The next day we did a taping for a music TV show. It was good fun. Performed a couple of acoustic songs and an interview. We didn't make it into the studio that day so instead, while we were in Hollywood, we took a trip to The Guitar Center on Sunset. It's a massive store and I headed straight to the vintage section and then straight to the Fender wall. I'm a die hard Fender Stratocaster loyalist and there were some amazing guitars in that store. Really old guitars with original parts. Shame they were going for between $30,000 and $100,000. One day maybe. I also saw one of the original '58 Fender Twins I'm using in the studio at the moment. It too was fetching a nice $30k. I guess it's good to have something to aim towards...

Friday and it was time for more synths. We arrived at the studio to be greeted by a CS-80. Now that probably won't mean that much to most people. But I'm not lying, this synth was the most amazing thing I've ever heard in my life. I know there are factions of people out there who believe that digital modelling of original analogue gear is just as good as the real thing. No offence to them but it's just not true. The sounds that were being generated by this thing were simply mindblowing. I was literally getting goosebumps listening to the sounds. One of the cool things about analogue gear as well is that once you get a sound you like, you'd better record it because you're unlikely to ever find that same sound again. That means no one else is likely to have ever created that exact same sound. When you're making a record, that's cool.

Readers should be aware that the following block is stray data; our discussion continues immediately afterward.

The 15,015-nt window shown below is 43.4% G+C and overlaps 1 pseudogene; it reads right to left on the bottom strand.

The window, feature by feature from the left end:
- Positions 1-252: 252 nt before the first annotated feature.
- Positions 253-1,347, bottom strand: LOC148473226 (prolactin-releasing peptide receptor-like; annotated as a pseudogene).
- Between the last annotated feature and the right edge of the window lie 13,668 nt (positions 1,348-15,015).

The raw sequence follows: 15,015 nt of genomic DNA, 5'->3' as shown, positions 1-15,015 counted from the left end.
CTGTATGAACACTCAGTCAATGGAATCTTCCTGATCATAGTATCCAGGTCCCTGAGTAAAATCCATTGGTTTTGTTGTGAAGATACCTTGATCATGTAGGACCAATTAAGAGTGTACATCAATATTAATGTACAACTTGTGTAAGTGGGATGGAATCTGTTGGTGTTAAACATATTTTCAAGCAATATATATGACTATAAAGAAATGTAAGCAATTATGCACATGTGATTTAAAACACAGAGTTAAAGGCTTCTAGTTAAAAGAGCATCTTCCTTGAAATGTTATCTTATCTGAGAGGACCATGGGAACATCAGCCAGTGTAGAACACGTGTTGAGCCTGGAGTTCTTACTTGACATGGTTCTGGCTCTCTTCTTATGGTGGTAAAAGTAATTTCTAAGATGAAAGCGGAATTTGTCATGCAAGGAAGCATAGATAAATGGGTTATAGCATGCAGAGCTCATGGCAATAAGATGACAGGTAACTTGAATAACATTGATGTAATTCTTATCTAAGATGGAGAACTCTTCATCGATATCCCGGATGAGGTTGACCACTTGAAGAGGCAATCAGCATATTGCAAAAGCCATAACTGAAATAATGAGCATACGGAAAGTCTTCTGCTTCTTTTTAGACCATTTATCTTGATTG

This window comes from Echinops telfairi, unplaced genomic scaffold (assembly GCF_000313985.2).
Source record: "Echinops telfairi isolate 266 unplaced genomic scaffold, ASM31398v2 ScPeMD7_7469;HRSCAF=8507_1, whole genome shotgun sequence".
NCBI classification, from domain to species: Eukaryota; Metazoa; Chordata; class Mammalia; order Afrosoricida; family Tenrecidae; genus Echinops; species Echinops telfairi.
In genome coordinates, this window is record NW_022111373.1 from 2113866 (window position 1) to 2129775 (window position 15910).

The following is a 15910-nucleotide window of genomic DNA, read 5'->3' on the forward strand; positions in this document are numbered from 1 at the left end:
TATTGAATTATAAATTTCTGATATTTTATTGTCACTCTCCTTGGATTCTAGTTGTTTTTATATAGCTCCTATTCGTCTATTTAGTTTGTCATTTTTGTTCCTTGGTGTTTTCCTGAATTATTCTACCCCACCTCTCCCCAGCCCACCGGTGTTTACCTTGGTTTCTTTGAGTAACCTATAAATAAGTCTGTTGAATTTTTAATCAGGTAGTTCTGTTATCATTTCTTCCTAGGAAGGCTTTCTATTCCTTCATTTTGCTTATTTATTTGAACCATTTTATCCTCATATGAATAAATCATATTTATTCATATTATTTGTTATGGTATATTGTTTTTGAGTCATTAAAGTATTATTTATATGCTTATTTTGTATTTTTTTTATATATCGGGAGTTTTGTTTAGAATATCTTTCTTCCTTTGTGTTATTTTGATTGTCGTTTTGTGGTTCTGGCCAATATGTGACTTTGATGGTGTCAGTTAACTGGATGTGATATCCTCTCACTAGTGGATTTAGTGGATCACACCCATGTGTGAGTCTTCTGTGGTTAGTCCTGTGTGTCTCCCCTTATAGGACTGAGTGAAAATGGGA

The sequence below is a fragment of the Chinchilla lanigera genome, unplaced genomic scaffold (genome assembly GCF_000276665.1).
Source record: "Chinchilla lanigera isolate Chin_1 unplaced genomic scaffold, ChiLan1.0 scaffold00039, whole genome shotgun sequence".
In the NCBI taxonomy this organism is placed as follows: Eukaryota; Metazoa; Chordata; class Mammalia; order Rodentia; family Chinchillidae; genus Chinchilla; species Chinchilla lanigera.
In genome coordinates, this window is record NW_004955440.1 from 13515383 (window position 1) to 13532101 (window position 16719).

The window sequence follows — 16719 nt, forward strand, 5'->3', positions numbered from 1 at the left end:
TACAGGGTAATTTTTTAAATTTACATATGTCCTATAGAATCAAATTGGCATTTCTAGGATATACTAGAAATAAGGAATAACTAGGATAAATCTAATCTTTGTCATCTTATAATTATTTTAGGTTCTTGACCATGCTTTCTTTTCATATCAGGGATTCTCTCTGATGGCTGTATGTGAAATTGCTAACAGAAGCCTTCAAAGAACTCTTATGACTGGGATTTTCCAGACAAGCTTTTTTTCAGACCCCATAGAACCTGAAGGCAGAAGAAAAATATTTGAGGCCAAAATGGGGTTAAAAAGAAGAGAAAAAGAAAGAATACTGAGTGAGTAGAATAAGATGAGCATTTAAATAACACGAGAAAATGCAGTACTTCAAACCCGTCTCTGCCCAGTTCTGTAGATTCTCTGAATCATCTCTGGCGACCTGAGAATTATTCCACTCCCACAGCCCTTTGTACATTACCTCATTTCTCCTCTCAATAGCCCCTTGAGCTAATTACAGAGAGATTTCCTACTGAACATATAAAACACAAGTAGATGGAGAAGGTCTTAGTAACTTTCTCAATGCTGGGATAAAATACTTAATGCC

So we wrapped up Friday with most of the synths tracked. I also sung the backups for the last track. Oh yeah, and we decided to get a string quartet in for the last song as well. I can't wait to see/hear that in action. Kevin got busy starting the mixes so the next time we're in (hopefully tomorrow) we'll be hearing the first mixes. A most exciting time!!

One final thing. Greg and I decided to go catch a movie that night and took a massive trek by public transport to find a cinema. I'm really liking LA, but it is the worst city for getting around by public transport. Getting anywhere is a huge mission that requires intricate planning and lots of time. We didn't have either but I think people like coming to the aid of helplessly lost human beings like ourselves, and some locals aided us to our destination. We saw the new Terminator and my recommendation is to skip it. Boring boring boring. Even the action scenes were pretty boring. Looking forward to Transformers. Hot tip - Aussie actress Isbabel Lucas (ex-Home and Away star) is in it. How good!!

Tuesday, June 9, 2009

In The Studio - Part 3

Yesterday I wrote briefly about how the Hollywood sign was determined to remain elusive despite each of its letters being 45 feet high. Today, before going into the studio, we went on a trek to see the Hollywood sign. Actually our real mission was to sit on the Hollywood sign.